According to their master distiller Mayson’s Dry Yorkshire Gin is

A London Dry Gin from God’s Own County!


Masons set out to create something that “wasn’t just your run of the mill, off the shelf, generic gin”. According to the experts it  is a spicy, slightly malty number that has a pleasant fennel character. You may wonder how I could taste the differences by this time….but this was my first straight dry martini of the day ……no tonic or other additives, just a splash of vermouth, a lemon twist and ice on the side…..and I loved it!!!!





By now it was late afternoon, and time to depart for our final gin destination, the City of London Distillery. We headed down to a destination near Blackfriars on winding cobbled streets and came to Bride Lane. We actually bumped into a wedding party but did not see the bride. Searching around a bit we found a doorway, headed down the stairs into an underground bar (and fully functioning distillery). There is much too entice one at the COLD (stands for City of London Distillery) bar.



One can do gin flights,  a gin masterclass tour or even create your own gin. However, our day had presented us with several of these options already and we settled in for another cocktail, myself another dry martini with the house City of London Gin and a lovely charcuterie and cheese platter.  The ambience was terrific, Rachael’s room mates had joined the party by this time and we relived the delights, twists and turns of the day.



Following our gin adventure you will see that the Rachael  had planned a visit to a live music venue with the girls…it turned out to be quite the adventure as you will see from the animals in the band–but that is another story





A very special day with very special person and her friends who put a great deal of thought and life into a remarkable London experience!!!





It is perhaps very fitting  that my first blog on Barcelona should be about its beaches.

Not three hours after my arrival in Barcelona, I found myself taking a short walk to the shore( 4 minutes from my flat in Poblenou). Within another 2 minutes I was sitting at a “chiringuitos” pronounced chee-ring-geet-toes enjoying my first glass of white wine, the lovely April sun and a breeze off the sea. Life is great in early April on a Barcelona beach!!!

The Beaches in Barcelona, and there are many of them, 9 in all, are magnificent!! On the Mediterranean border they stretch for almost 5 kilometres. Each beach has a name and all have the EU blue flag of excellence for water quality and services. It seems even the National Geographic gave its approval naming Barcelona as the best beach city in the world. I would agree.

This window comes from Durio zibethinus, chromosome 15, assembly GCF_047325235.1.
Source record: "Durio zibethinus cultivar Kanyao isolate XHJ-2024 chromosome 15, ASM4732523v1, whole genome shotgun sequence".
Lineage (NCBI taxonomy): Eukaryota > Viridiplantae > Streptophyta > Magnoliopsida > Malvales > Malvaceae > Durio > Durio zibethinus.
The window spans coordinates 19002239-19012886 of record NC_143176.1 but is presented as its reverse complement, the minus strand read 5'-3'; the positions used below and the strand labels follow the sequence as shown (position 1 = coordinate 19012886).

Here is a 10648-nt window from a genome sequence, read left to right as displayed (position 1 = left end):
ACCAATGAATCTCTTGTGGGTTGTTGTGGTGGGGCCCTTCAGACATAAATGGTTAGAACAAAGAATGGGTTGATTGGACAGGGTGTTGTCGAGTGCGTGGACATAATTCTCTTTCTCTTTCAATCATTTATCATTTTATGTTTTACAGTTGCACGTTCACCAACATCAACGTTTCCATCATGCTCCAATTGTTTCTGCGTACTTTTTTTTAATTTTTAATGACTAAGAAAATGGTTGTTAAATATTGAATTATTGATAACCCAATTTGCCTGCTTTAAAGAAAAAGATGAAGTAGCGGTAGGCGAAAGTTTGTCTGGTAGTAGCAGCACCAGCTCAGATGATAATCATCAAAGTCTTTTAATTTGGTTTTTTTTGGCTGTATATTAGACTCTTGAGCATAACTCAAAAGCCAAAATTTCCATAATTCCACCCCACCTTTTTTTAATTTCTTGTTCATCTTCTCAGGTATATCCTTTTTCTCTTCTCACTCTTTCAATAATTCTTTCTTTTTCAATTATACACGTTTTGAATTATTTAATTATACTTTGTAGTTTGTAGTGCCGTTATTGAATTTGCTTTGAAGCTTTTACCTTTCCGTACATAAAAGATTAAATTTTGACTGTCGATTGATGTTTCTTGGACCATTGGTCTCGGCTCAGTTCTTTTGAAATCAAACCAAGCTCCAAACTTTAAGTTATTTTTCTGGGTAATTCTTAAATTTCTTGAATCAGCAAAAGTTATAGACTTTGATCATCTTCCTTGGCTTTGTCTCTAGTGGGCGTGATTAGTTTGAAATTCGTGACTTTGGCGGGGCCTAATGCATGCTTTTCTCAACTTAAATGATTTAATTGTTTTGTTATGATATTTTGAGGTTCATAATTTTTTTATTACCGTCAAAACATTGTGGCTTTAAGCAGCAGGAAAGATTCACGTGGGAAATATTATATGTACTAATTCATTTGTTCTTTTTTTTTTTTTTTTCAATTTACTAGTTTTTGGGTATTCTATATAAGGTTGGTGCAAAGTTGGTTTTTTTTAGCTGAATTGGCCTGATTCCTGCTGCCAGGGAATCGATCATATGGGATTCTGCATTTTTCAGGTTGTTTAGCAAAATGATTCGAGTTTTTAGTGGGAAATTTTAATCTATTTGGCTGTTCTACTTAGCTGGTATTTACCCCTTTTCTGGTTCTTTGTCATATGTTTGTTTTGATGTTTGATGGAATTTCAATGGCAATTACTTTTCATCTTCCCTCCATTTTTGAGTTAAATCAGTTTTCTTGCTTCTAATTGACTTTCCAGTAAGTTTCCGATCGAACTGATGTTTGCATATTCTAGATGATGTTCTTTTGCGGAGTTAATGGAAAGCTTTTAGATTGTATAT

Every morning I get up and have a long morning walk along the beaches and then enjoy a cup of coffee in my favourite  chiringuito. These small beach bars are dotted along the beaches providing libations as well as lounges to bask in the sun. I can imagine in the height of the summer they would be very full.


When I return in the afternoon for a little sun time, the sailboats, pleasure yachts, windsurfers, swimmers, sunbathers are out. Volleyball courts dot the beaches and impromptu soccer games take place. Entertainment along the boardwalk on weekends.


At Mar Bella the kite surfers come out late afternoon when the wind picks up. It is incredible to see them fly across the sea and perform their tricks. There is no end of people watching available from early morning till late evening.


I understand that  millions of people visit the city beaches every year. I expect in the height of the summer season the beaches are incredibly crowded—not my thing. But at this time of year they are really enjoyable. I have read that the city makes a big effort to keep the sand clean and the seawater clear and already I see signs of the cleaning routines that attest to this. Every morning city people are out washing down the boulevards and all day long beach cleaners walk up and down the beach removing trash.


Garbage bins are prominent for all to use.  They even have divers in the winter do an annual cleanup of the seabed.


In Spanish the beach is called ‘Playa’, but here in Catalunya they go by ‘Platja”. Mar Bella Platja is the beach I frequent. It has a dedicated nudist beach which I came across one afternoon by accident on one of my strolls along the beach…. But not too many visitors yet at this time of year yet.